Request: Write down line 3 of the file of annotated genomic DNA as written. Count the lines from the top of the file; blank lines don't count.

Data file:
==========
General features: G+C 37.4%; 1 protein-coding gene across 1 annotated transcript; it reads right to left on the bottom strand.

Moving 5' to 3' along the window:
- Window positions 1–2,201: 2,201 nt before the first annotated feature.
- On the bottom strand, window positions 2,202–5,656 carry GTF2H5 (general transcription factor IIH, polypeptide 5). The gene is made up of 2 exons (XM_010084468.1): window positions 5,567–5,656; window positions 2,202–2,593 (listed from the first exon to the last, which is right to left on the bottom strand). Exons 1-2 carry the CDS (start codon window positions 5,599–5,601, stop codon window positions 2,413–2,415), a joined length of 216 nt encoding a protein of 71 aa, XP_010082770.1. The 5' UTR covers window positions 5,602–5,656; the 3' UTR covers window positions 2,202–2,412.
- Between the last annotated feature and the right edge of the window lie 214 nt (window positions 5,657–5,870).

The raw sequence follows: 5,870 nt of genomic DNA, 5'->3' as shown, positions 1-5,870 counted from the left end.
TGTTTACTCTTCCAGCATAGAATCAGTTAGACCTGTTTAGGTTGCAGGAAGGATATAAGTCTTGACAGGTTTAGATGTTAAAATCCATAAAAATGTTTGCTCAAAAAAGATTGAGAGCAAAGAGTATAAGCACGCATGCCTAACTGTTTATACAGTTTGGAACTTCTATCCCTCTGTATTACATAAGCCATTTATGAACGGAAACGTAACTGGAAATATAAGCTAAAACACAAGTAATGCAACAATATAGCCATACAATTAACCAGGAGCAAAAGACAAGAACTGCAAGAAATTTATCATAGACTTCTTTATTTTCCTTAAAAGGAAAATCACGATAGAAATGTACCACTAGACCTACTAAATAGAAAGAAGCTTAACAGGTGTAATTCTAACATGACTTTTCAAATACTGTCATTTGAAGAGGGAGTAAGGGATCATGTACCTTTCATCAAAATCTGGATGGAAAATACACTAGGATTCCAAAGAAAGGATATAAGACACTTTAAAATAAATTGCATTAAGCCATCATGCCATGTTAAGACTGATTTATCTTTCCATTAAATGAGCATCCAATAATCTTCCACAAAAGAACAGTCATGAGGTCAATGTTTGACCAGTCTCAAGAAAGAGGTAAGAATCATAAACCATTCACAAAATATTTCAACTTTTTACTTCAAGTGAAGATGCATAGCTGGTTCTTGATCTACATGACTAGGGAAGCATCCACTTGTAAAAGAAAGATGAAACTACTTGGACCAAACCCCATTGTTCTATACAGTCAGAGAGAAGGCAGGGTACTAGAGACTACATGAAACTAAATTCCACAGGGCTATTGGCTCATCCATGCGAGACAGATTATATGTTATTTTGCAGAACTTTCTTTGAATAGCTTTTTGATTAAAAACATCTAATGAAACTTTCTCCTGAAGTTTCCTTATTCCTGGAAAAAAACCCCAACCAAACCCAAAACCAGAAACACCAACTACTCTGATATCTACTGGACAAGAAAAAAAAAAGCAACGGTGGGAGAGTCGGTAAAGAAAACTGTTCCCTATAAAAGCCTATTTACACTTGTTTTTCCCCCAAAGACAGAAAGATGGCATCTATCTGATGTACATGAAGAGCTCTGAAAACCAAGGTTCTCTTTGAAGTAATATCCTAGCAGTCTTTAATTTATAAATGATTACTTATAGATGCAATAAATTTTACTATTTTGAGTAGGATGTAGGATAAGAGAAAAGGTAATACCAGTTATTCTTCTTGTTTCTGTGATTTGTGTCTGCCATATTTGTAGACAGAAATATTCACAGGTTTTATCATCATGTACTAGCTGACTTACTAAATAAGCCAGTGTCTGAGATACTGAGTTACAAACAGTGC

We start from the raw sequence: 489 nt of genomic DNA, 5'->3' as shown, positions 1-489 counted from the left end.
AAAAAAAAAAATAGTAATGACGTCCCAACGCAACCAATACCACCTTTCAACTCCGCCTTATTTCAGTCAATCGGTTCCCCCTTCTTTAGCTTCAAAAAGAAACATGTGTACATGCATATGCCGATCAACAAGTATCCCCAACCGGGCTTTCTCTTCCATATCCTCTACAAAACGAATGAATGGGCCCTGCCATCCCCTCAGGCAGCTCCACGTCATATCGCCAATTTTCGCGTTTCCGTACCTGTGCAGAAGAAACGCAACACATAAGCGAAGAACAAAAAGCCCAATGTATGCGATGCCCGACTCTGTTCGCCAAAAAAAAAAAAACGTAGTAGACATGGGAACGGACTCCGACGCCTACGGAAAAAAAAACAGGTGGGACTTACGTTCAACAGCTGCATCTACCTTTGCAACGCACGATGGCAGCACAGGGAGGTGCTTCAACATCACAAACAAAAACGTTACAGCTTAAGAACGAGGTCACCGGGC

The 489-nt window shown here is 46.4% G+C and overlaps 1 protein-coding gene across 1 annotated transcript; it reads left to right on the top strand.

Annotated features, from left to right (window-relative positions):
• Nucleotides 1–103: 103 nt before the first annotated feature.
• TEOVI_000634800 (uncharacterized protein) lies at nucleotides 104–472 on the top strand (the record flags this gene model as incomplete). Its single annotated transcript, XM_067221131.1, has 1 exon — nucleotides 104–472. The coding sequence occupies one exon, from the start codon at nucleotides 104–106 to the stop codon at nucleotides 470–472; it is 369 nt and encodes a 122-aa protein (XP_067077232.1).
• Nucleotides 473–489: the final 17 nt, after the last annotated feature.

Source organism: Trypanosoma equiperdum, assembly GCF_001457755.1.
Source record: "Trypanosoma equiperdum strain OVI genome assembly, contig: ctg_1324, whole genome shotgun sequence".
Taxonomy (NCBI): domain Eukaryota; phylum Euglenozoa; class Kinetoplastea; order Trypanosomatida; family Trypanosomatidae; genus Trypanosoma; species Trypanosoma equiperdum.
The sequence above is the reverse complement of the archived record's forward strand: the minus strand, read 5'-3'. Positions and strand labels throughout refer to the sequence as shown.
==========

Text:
- Window positions 1–2,201: 2,201 nt before the first annotated feature.